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Daniel Paul Roberts warned by magistrate that his ‘behaviour will not be tolerated’

Tyra PetersSound Telegraph
A man with a history of domestic violence has pleaded guilty to breaching a family violence order and a serious burglary in Perth’s south.
Camera IconA man with a history of domestic violence has pleaded guilty to breaching a family violence order and a serious burglary in Perth’s south. Credit: Peter de Kruijff/Pilbara News

A man with a history of domestic violence will serve an 18-month jail term after breaching a protective order and a serious home burglary in Perth’s south.

Daniel Paul Roberts, 44, appeared before Rockingham Magistrates Court on Friday, pleading guilty to one count each of breaching a family violence order, damaging property, aggravated home burglary and breach of bail.

About 3pm on March 13 and 3pm on March 14, 2023, Robert’s and an unidentified co-offender attended an address in Shoalwater.

Roberts and the co-offender forced open a security screen, gaining access to the home.

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Once inside, they searched through every room, stealing various items to the value of $25,000.

Roberts’ DNA was found on an item left at the home and he was later arrested at an address in Rockingham.

On September 2022, Roberts was served with a family violence restraining order protecting his ex-partner.

The conditions of that order included that he not enter or remain where the protected person lives, works or is educated, not be within 100m of the nearest external boundary, and not approach or be within 50m of the protected person.

Prosector Sen. Const. Mick Fallows told the court that on November 8, 2022, the victim returned home from the beach with her friend and seen Roberts asleep on a chair outside near the front door.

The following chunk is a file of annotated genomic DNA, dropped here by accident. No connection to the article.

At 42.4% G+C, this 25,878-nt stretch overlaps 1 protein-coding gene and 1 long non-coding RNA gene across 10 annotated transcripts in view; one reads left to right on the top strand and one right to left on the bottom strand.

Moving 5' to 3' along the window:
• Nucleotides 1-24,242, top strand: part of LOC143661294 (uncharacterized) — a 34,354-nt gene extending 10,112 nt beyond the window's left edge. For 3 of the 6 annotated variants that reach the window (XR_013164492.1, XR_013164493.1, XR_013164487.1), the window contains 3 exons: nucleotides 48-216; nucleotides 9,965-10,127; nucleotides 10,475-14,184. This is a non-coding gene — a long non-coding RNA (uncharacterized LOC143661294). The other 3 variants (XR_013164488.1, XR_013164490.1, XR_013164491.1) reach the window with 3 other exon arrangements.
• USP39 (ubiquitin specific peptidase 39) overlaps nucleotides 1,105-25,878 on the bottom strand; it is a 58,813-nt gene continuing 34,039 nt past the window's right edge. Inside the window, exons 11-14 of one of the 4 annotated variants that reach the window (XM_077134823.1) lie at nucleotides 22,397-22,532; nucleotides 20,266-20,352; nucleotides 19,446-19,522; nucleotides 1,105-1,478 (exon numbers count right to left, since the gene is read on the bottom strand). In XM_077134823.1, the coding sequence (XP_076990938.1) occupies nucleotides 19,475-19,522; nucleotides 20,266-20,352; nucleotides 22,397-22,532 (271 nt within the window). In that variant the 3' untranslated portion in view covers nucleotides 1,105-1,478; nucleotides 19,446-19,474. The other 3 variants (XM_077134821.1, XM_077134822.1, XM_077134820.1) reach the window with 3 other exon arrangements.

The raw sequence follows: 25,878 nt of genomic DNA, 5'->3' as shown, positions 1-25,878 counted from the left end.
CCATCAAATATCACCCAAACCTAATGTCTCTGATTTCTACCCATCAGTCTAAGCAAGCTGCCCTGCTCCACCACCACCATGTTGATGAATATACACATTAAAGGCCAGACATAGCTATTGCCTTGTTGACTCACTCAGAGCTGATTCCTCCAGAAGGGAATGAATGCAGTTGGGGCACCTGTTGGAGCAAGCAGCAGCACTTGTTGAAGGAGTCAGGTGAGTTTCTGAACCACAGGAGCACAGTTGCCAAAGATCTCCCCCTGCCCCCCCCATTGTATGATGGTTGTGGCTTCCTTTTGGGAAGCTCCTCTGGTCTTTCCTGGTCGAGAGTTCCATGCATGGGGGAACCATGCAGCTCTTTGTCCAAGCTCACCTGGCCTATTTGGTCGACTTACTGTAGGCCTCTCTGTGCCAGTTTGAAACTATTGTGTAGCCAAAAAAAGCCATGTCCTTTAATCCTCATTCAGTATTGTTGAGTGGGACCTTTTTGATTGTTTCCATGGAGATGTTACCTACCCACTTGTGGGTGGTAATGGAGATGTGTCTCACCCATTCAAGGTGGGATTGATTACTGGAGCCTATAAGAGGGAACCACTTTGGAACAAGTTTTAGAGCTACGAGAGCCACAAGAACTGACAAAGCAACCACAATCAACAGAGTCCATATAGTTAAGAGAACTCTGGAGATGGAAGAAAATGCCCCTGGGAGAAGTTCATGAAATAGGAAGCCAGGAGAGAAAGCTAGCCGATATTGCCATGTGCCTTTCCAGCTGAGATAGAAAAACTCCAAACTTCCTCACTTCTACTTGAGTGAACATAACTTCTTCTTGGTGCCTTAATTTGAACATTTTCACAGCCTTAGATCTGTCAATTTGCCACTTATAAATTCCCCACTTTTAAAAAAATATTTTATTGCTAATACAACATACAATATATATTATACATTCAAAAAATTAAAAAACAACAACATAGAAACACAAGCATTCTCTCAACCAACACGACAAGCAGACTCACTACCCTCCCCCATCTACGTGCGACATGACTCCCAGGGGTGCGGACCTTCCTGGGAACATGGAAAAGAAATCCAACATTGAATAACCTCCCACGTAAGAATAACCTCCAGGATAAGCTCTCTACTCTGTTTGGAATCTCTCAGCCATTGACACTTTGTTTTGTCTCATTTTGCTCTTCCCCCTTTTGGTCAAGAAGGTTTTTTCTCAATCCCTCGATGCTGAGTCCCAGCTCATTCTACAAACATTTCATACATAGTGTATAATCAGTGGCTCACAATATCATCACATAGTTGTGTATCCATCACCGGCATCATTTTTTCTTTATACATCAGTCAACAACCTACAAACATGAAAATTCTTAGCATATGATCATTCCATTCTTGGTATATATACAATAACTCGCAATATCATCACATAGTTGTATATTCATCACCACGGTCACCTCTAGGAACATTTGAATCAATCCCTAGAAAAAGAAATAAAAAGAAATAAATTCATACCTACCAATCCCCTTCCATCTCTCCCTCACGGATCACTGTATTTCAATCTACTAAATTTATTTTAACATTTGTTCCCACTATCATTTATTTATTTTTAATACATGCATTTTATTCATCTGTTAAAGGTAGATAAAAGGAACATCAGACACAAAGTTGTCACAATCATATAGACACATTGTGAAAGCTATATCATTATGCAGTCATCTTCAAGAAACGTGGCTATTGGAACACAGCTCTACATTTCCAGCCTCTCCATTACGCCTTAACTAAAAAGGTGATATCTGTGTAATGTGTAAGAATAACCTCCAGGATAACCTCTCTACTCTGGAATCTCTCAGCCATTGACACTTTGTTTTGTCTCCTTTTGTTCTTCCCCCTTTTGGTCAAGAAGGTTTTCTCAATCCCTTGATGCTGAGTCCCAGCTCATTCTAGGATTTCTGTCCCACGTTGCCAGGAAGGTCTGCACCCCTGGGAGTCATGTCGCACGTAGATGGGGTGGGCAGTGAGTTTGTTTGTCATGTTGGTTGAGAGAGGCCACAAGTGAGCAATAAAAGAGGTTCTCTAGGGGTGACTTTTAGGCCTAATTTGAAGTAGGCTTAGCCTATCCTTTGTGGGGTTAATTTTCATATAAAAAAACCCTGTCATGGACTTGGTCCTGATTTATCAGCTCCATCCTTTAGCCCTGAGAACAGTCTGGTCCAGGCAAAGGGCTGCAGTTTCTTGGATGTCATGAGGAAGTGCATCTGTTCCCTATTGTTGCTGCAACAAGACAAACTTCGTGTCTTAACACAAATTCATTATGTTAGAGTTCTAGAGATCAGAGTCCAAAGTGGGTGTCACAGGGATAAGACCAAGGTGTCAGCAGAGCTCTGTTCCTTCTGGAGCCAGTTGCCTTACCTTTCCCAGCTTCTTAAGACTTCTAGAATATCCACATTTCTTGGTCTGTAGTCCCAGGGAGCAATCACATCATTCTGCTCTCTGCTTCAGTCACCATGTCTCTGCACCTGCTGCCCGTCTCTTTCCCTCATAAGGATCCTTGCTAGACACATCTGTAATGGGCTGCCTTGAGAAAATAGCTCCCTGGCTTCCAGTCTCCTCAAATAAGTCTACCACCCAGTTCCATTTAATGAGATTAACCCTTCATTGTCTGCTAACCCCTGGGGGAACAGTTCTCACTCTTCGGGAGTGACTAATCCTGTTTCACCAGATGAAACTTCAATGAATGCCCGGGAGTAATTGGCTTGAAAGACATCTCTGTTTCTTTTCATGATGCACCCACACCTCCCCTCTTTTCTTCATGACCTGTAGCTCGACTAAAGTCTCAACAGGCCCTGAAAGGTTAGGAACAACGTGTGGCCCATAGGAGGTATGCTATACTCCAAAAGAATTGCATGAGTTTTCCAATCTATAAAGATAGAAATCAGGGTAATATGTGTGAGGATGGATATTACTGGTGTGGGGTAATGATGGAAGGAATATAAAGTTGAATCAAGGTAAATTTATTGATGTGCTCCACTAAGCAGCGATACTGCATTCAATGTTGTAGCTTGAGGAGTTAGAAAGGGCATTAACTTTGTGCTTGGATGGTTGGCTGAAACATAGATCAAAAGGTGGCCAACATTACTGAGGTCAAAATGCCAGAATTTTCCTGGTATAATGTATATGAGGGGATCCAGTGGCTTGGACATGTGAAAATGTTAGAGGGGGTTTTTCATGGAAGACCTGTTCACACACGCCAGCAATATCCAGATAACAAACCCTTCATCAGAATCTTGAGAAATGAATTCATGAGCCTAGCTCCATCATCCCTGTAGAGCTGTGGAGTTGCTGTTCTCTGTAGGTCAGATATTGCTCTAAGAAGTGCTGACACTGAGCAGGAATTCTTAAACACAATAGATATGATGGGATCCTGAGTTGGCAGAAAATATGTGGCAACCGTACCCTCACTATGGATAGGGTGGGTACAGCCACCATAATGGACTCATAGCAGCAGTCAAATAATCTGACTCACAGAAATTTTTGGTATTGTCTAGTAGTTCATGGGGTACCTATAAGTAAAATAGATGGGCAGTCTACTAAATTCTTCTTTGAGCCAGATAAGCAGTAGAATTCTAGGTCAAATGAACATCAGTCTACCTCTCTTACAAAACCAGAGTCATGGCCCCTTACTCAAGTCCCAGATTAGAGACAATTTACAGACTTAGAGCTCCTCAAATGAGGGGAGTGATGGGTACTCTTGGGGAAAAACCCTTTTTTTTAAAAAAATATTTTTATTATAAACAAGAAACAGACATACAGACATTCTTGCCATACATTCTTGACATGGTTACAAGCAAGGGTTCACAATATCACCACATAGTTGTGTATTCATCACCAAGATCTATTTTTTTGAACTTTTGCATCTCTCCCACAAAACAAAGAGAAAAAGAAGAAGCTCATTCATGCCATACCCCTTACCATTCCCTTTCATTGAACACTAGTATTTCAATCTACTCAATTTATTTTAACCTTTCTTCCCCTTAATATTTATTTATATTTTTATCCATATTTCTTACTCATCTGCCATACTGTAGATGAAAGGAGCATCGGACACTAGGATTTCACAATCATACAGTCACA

Roberts was let into the house, however a short time after became verbally abusive towards the victim.

The victim and her friend went outside to contact police.

Roberts continued yelling at her and smashing items in the house, breaking the victim’s laundry door and wooden table.

After following the victim outside, he was told that the police had been contacted and left.

He was later arrested, however was too intoxicated to take part in an interview.

Duty counsel Stacey Byrne said Roberts had a prior record of violence restraining orders but that it was with regards to a previous partner.

“During the course of these offences, Mr Roberts was struggling with regards to his mental health,” she said.

“He had been on and off with his partner and shortly after being served with the restraining order, she continued to contact him and that relationship went back and forth for some time.

“This significantly impacted his mental health and he did turn back to alcohol, which is a key factor in the offending.”

Ms Byrne said that Roberts struggled with the relationship and also found himself homeless because he was living with the protected person at the time.

Ms Byrne said that during the burglary his main goal was to get alcohol and food, but accepts that he also stole jewellery, which is why he is “pleading guilty to all of the offences before the court”.

Magistrate Anne Longden said that his record was a serious concern in relation to previous partners.

“This is absolutely something that you are going to need help with before you enter into any new relationships,” she said.

Ms Longden said that she understood the difficulties faced within the relationship and even though his partner made attempts to contact him, she wouldn’t have wanted him to behave in that way.

Ms Longden said that the burglary was extremely serious and that at the time he was on bail, which was an “aggravating feature” and that the property value that was stolen was “extremely high”.

“A message needs to be sent to the public that this type of behaviour will not be tolerated.”

He was sentenced to an 18-month prison term with eligibility for parole and fined $300.

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1800 RESPECT (1800 737 732)

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